>>> "".join(map("".join, reversed(zip(*[iter("ABCDEFGH")]*2))))
'GHEFCDAB'

(this is Python 2, it won't work in 3)

  • 1
    Love use of zip & map. I'm not familiar with this asterisk notation, could you explain pls. – laher May 3 '11 at 2:11
  • 1
    @amir75 docs.python.org/tutorial/… – John La Rooy May 3 '11 at 2:15
  • Could you explain this solution a little further? As in what is going on? – Senthil Kumaran May 3 '11 at 2:17
  • @gnibbler. Good man, thanks – laher May 3 '11 at 2:19
  • Curiously obscure code. From the inside out: an iterator is created for the data, then duplicated as both arguments to zip (*2 to duplicate, * to apply list as arguments); effectively causing zip to pair up adjacent items (in order, but I'm not sure that's meant to be guaranteed) as it's the same iterator. The list of pairs is then reversed, and both pairs and the list of pairs are joined into a single string. – Yann Vernier May 3 '11 at 17:35
3

You can use this, but don't tell anyone I wrote this code :-)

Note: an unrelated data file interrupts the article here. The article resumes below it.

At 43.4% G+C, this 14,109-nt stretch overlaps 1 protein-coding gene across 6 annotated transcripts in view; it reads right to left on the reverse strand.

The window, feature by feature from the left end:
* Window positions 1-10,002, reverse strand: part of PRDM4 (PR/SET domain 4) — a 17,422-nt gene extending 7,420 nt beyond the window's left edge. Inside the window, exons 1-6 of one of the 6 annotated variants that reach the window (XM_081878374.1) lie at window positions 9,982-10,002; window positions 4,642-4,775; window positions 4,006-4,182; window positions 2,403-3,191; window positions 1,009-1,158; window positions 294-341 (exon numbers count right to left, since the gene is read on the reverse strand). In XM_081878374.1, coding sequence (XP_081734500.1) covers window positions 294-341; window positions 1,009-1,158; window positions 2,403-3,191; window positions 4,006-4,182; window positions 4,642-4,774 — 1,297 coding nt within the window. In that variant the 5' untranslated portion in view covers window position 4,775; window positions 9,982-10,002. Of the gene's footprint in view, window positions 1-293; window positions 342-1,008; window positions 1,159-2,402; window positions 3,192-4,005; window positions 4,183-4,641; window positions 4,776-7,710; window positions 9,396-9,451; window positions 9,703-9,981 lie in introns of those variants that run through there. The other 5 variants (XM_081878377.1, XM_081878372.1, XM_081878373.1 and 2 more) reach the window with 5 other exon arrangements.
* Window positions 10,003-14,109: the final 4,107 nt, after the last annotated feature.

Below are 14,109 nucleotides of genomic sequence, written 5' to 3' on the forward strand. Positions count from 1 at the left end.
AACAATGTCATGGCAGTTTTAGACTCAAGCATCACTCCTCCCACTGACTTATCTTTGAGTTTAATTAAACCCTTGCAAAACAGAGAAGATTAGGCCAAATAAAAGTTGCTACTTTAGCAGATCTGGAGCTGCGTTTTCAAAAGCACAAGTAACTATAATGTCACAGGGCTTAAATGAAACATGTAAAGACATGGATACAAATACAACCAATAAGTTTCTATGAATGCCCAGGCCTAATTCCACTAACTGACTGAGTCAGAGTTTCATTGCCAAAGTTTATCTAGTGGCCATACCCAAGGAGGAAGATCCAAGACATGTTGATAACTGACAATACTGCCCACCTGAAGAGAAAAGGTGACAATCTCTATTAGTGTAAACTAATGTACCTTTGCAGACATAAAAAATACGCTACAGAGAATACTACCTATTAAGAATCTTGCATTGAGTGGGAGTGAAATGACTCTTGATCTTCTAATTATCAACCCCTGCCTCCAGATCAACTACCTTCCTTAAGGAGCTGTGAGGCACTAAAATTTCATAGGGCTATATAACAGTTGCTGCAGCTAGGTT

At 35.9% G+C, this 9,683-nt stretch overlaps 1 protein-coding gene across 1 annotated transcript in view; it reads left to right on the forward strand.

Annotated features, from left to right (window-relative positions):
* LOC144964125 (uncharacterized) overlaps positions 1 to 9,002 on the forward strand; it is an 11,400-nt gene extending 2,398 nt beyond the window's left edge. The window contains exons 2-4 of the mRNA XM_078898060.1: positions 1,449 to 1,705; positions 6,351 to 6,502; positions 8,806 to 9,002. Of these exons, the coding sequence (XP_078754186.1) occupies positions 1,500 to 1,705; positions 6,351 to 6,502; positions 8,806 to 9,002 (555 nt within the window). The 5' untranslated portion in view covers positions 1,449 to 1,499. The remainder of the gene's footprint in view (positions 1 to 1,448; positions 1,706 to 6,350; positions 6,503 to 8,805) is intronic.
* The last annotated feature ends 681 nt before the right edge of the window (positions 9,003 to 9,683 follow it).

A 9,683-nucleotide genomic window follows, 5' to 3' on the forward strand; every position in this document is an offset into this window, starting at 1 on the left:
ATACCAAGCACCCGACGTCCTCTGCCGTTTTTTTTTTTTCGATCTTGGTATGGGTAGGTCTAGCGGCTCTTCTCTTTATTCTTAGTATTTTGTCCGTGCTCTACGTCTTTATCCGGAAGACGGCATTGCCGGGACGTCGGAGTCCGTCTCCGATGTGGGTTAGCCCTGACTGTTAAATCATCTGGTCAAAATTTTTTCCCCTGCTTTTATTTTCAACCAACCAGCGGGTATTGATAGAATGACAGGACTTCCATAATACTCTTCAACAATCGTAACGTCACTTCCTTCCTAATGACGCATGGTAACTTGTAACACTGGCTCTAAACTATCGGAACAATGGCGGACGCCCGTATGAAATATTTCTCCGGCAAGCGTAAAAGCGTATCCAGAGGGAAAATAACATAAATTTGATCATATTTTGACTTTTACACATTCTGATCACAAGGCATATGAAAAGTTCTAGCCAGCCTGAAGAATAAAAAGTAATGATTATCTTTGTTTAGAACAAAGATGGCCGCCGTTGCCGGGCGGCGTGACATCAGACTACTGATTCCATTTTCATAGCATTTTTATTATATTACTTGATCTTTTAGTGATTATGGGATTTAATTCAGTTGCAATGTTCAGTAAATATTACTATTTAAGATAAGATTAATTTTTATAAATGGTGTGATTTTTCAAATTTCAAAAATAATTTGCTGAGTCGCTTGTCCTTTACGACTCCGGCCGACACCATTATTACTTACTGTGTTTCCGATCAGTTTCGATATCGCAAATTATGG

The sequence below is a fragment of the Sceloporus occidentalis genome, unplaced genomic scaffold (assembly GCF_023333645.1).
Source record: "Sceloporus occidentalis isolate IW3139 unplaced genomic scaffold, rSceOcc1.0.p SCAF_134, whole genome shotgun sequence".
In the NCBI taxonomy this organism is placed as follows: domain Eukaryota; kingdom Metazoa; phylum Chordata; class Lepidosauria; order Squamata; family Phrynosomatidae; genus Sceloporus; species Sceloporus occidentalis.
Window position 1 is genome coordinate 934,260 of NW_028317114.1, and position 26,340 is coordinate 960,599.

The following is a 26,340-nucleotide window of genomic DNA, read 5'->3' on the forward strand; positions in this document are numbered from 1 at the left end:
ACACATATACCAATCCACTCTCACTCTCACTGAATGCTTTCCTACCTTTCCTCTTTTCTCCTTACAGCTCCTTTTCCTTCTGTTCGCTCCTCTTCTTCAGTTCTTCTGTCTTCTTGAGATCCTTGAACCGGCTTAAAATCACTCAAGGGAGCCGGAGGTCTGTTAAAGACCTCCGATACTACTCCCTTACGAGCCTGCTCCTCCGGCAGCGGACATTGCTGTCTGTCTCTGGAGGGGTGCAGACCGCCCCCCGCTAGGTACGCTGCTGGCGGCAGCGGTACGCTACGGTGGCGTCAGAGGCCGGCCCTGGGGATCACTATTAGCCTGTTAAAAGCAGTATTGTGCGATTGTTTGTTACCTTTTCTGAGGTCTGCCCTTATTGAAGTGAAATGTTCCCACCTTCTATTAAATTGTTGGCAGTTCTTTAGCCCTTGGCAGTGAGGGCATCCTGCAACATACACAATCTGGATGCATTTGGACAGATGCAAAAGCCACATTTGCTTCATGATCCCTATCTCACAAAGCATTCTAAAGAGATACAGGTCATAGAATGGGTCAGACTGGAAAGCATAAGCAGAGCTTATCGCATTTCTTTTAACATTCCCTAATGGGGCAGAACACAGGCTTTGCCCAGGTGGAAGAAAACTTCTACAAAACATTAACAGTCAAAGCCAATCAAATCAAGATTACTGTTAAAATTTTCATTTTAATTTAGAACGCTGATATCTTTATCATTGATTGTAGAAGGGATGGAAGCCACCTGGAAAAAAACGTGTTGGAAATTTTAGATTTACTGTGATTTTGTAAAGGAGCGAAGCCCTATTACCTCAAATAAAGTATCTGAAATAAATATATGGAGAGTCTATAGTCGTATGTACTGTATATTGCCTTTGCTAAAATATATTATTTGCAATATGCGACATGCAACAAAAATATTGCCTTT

import struct

def pair_reverse(s):
    n = len(s) / 2
    fmt = '%dh' % n
    return struct.pack(fmt, *reversed(struct.unpack(fmt, s)))

pair_reverse('ABCDEFGH')
3
st = "ABCDEFGH"
"".join([st[x:x+2] for x in range(0,len(st),2)][::-1])

EDIT: Curses, apparently 27 minutes slower than another poster. But I like the reverse slice notation better.

Some more information on the reverse slice here: "".join(reversed(val)) vs val[::-1]...which is pythonic?

  • Seems the most pythonic to me too, and fast. List slicing is very well optimised, although I rarely see it used in place of reverse() =/. – TyrantWave May 3 '11 at 9:18
1

My friend Rob pointed out a beautiful recursive solution:

def f(s):
    return "" if not s else f(s[2:]) + s[:2]
0

just a shot

st = "ABCDEFGH"
s = [st[2*n:2*n+1] for n in range(len(st)/2)]
return s[::-1].join('')

this assumes that len(st) is even, otherwise change that to range(len(st)/2+1) and I'm even sure there's a better way to do that split into twos.

If your python complains about s[::-1] you can use reversed(s)

0

And yet another way:

a = "ABCDEFGH"
new = ""

for x in range(-1, -len(a), -2):
    new += a[x-1] + a[x]

print new
0

This looks like homework. So here's a very unorthodox approach that you might find interesting:

>>> s = "ABCDEFGH"
>>> ''.join([s[::2][::-1][i]+s[::-2][i] for i in range(len(s[::2]))])
'GHEFCDAB'

Good Luck!

0

and another gets on...

>>> rev = "ABCDEFGH"[::-1]
>>> ''.join([''.join(el) for el in zip(rev[1::2], rev[0::2])])
'GHEFCDAB'
0

I like this solution the most as it's the simplest and the neatest:

import struct
hex = struct.pack('<I', 0x41424344) #ABCD
print(hex) # BCDA